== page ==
Live and let live.. I am the intruder. We can exist in harmony, I preach.
That was before I got chased by that !^%#) landlubber . I had never seen one, She looked like a big, black grasshopper;who was upset. I was interfering with her activity, (what ever that was).
My neighbors claimed never having had to deal with this creature, but as the years have passed, my experiences have given me an insight into it’s habits and ability to survive.
Let me share some facts about my worst enemy, who has no enemies, it seems.
By the first week in April, Spring in in full swing in zone 8. Daffodils have about finished their show, bearded Iris will soon fill my borders with color and the daylilies are pushing foliage that promises a riot of color in the not too distant future.
In the Spring I start my day strolling through my yard, coffee cup in hand,, looking for that new plant pushing through the mulch, or poking that bloom stalk heavenward, maybe I’ll find one starting to bloom.
Ah, today I dream of the unfolding beauty that is surely just a day away!
Landlubbers laid pods of eggs which were deposited in the ground last year. The warm spring temperature is great for my plants, but it provides conditions these things need to hatch………….in droves!
In the photo (right) notice the damage these nymph have inflected on liriope. Soon the tough liriope will be ignored when they discover more succulent growth as they begin to roam.
These nymph will go through five (sometimes six) stages of growth before becoming adults..
They are voracious feeders at every stage, in my experience, reducing large tomato fruits to a nub overnight. Folks, I have found a single Lubber eating that tomato I have been mentally savoring for a week!
The adults tend to congregate as pairs, rather than groups, it seems.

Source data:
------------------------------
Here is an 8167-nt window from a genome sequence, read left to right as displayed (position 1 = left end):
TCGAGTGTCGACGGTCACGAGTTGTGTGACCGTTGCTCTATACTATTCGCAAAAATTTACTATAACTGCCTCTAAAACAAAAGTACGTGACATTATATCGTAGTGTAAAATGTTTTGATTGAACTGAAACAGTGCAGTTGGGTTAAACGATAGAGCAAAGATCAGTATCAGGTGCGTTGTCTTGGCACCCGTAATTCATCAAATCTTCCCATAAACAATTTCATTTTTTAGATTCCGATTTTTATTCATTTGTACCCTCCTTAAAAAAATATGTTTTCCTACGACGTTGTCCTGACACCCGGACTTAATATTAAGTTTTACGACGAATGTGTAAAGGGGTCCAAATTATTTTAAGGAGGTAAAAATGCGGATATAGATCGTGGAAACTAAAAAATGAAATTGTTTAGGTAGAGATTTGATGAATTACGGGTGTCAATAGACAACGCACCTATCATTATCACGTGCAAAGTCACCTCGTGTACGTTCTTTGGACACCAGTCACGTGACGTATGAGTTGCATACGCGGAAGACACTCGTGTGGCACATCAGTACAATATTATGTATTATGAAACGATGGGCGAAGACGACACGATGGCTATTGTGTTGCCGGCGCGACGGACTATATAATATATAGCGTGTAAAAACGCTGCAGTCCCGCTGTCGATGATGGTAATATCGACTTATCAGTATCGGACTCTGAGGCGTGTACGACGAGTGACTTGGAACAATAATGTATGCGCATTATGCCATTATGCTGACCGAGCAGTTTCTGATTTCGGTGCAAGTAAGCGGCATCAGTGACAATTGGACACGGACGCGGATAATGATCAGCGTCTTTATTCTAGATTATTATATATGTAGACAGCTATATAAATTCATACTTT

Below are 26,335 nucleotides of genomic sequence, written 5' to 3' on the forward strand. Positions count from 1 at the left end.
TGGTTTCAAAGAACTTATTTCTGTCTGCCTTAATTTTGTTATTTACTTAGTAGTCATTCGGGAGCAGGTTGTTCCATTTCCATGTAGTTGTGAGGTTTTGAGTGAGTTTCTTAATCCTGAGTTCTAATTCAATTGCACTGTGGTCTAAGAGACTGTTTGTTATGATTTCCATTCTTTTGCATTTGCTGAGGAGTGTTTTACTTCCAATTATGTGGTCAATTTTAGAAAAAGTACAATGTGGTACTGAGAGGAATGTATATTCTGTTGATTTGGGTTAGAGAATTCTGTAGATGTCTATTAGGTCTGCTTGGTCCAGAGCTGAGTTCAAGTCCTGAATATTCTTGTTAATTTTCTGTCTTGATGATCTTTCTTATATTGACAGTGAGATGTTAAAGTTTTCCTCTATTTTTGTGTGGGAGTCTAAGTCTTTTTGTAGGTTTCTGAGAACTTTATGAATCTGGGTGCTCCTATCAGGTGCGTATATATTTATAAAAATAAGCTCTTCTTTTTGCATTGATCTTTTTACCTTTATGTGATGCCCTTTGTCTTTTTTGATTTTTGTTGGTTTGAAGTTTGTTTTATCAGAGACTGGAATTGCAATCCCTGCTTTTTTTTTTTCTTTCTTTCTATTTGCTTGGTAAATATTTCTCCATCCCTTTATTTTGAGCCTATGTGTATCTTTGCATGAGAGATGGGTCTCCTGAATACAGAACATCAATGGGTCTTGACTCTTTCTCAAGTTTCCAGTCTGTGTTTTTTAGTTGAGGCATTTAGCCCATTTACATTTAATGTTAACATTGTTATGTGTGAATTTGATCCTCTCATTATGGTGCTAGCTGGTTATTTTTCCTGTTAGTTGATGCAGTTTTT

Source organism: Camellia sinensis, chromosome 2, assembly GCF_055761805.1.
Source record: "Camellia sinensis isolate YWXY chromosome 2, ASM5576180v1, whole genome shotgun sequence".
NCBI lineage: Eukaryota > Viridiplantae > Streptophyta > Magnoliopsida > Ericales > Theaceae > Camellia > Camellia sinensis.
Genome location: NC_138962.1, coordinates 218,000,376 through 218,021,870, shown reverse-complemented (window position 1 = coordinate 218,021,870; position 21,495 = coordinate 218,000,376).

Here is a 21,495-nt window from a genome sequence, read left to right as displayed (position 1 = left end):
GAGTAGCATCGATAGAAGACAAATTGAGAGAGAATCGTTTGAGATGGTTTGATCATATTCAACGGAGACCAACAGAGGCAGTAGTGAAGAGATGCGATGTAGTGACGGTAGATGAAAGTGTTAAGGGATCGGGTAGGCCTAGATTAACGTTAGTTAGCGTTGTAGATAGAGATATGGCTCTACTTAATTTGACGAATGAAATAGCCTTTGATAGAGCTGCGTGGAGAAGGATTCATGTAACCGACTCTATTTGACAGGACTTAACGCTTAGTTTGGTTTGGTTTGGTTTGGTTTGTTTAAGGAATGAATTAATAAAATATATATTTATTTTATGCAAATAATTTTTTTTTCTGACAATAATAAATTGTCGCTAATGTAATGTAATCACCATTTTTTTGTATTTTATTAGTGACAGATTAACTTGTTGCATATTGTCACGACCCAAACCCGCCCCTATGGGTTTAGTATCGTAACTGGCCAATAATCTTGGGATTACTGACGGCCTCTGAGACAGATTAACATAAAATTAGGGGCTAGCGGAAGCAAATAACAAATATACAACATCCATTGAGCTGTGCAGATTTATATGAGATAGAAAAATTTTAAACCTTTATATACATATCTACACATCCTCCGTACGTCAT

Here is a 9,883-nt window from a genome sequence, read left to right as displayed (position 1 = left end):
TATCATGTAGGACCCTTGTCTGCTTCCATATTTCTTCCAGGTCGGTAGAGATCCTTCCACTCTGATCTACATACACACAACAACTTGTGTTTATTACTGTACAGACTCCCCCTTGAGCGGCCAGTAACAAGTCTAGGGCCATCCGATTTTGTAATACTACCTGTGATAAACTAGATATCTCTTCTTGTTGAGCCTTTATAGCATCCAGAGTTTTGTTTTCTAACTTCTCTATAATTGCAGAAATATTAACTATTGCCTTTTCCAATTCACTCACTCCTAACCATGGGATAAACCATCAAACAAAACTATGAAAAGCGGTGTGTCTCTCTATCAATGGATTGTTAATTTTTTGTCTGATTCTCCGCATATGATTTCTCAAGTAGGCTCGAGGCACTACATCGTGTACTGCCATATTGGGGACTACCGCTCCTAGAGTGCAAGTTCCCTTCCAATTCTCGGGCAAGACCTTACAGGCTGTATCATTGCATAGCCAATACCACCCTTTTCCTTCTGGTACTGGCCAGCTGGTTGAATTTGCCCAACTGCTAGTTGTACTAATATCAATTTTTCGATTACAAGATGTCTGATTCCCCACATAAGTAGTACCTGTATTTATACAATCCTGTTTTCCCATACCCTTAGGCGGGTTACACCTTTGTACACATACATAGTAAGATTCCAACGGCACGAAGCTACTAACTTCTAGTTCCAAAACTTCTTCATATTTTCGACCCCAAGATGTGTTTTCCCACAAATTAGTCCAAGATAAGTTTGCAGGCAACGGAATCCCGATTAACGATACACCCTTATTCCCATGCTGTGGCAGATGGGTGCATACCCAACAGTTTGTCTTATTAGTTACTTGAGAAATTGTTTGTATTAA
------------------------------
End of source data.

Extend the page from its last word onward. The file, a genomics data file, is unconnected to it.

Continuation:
Numerous bearded iris, amaryllis, dahlias (both blossom and/or foliage of all).as well as vegetables have been ruined by these lumbering creatures in my gardens.
Landlubbers are strange
Lubbers do not fly, they have rudimentary wings. They jump, when in a hurry, other wise they simply lumber to their desired location.
The adults seem to be territorial. They will aggressively charge intruders (that’s me), barking and spitting to get me out of their area.
They have no enemy, in South Carolina (except me): I understand a fly helps keep them in check in more tropical areas.
How do I try to control them? Well, they are the one creature I take great delight in decapitating!!!! Most literature suggest drowning them in a pail of soapy water. If I am going to have to chase them individually anyway, I figure she suffers less by decapitation than struggling as she drowns! Saves me trouble of preparing and carrying a pail of water around.
The female is the larger of the pair. I guess, to his credit, the little male stays with his lady love to protect her when she is laying her eggs. 50 to 60 eggs at a time are pushed into the ground, protected by a hardened frothy shell where they will incubate until the warmth of spring brings the nymph out of the earth to torment me another year!
The “lubber” designation aptly describes this grasshopper.